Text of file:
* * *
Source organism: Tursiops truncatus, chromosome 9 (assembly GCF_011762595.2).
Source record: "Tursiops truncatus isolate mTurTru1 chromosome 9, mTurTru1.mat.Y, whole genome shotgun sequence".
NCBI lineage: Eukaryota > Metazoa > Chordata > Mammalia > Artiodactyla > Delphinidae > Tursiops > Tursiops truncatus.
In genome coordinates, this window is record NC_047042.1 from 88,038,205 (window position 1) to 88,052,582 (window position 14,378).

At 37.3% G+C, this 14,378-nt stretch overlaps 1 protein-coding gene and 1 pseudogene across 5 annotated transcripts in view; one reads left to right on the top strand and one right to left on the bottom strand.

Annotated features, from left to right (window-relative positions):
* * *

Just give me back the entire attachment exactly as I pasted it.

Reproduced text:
Source organism: Tursiops truncatus, chromosome 9 (assembly GCF_011762595.2).
Source record: "Tursiops truncatus isolate mTurTru1 chromosome 9, mTurTru1.mat.Y, whole genome shotgun sequence".
NCBI lineage: Eukaryota > Metazoa > Chordata > Mammalia > Artiodactyla > Delphinidae > Tursiops > Tursiops truncatus.
In genome coordinates, this window is record NC_047042.1 from 88,038,205 (window position 1) to 88,052,582 (window position 14,378).

At 37.3% G+C, this 14,378-nt stretch overlaps 1 protein-coding gene and 1 pseudogene across 5 annotated transcripts in view; one reads left to right on the top strand and one right to left on the bottom strand.

Annotated features, from left to right (window-relative positions):